The Boston Vigilance Committee was founded in late 1842 as a result of the failed escape of slave John Torrence. He was a stowaway from New Bern, North Carolina, and was not permitted to debark in Boston. Most of Boston’s leading black and white abolitionists were on the committee. The records of the committee indicate that many black women and black workers, who were not committee members, aided escapees and were reimbursed for their expenses. The avowed commitment of the vigilance committee, influenced by the Garrisonians, to use only “legal, peaceful, and Christian methods and none other” came hard up against the Supreme Court decision in Prigg v. Pennsylvania (1842) that the free states could not legislate to deprive a slave owner of his property. This invalidated the North’s personal liberty laws. In Boston it caused blacks to form the New England Freedom Association. Its goal was continuing to aid fugitives, despite some loss of legal status.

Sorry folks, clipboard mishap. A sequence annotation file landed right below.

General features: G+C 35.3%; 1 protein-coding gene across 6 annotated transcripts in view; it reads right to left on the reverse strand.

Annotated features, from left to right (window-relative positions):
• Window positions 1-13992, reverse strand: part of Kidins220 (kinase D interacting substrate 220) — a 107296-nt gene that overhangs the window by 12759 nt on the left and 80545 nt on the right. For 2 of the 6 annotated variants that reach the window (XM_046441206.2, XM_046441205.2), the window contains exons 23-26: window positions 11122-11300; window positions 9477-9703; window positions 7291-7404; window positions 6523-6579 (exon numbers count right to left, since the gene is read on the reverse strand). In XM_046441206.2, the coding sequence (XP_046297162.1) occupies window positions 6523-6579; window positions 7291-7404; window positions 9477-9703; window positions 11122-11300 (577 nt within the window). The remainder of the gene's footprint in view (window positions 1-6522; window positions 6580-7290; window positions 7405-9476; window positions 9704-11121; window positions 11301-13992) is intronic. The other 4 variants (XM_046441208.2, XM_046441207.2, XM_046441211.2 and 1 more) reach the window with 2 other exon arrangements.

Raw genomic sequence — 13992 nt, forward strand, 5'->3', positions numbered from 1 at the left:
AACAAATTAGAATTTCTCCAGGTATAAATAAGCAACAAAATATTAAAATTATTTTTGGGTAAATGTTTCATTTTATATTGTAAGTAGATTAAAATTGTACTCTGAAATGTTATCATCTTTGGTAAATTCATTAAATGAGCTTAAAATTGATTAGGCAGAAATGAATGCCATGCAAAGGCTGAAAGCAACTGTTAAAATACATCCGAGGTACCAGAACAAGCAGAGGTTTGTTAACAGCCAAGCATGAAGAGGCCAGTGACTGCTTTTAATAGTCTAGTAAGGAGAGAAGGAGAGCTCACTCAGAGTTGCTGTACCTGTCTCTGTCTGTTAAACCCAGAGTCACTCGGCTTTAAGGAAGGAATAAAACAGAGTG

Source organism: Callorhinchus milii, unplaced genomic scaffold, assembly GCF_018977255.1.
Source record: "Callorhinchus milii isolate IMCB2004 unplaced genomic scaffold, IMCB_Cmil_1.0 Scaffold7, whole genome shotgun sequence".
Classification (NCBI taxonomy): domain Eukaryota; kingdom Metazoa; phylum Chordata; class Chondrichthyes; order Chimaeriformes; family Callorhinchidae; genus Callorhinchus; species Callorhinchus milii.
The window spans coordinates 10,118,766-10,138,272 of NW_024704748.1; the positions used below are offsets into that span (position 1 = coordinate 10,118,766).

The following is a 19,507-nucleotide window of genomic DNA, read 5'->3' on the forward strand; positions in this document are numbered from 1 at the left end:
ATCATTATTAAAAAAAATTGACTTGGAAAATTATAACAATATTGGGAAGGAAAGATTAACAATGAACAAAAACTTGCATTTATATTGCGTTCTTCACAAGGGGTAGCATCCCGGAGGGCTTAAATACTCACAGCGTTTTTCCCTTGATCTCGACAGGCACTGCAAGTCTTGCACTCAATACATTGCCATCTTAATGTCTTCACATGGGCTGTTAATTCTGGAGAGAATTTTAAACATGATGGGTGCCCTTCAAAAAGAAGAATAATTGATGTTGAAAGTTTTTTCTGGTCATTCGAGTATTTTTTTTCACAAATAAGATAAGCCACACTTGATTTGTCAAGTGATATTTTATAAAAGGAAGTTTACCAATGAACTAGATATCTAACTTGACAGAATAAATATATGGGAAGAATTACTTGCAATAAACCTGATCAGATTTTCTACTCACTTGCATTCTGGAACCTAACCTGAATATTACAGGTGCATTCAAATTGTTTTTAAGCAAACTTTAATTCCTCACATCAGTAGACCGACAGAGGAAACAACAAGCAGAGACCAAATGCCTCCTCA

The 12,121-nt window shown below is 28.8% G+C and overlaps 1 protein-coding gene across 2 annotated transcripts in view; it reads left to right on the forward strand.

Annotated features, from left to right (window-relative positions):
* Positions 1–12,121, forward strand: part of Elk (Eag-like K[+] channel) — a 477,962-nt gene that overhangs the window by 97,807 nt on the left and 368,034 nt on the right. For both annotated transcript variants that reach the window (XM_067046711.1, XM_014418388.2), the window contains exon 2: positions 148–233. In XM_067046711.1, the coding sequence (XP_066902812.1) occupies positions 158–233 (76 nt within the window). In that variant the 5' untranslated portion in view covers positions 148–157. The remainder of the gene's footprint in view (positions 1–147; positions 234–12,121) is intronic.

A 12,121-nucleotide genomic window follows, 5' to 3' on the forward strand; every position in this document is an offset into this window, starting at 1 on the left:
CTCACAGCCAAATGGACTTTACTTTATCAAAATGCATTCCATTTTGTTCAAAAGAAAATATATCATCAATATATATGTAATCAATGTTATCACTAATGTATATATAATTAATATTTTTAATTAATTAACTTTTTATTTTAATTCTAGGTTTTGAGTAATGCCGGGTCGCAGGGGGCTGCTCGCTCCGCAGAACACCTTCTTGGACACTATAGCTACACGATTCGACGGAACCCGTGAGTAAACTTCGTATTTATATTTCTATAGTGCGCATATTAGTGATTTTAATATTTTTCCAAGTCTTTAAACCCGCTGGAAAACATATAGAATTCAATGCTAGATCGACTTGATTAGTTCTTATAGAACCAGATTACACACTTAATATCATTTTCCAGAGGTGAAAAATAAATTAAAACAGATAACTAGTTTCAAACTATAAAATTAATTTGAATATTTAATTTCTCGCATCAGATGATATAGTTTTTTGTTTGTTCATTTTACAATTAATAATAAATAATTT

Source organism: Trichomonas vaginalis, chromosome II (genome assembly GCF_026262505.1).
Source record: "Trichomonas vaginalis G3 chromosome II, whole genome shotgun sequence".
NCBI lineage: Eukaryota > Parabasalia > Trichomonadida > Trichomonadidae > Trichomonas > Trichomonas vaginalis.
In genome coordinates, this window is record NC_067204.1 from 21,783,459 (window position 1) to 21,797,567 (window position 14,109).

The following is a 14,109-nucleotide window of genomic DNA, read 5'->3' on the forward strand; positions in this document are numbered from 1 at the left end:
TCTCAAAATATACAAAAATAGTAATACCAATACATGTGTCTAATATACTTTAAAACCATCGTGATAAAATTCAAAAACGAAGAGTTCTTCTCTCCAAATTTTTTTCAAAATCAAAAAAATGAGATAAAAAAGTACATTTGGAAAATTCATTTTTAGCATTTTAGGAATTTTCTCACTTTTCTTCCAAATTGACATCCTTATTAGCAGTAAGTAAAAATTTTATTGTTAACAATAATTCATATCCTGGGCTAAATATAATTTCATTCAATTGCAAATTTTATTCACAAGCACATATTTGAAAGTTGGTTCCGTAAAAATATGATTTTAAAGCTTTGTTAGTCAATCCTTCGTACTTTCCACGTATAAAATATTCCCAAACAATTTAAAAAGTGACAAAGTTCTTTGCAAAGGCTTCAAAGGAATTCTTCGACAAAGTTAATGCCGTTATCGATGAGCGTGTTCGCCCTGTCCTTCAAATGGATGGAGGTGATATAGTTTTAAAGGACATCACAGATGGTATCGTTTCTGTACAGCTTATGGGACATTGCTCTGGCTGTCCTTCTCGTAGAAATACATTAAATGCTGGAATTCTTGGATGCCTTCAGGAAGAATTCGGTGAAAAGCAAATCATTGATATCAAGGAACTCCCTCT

In that same year, George Latimer, a slave in Norfolk, escaped to Boston with his family. His owner, James B. Gray, followed him and had him jailed. The entire state, and especially Boston, was in an uproar over Latimer and the implications of the Prigg decision. While Latimer’s freedom had been purchased, a more far-reaching effect was the passage of a Massachusetts personal liberty law in 1843; this set the state at odds with the United States Supreme Court and drew the lines between North and South ever tighter.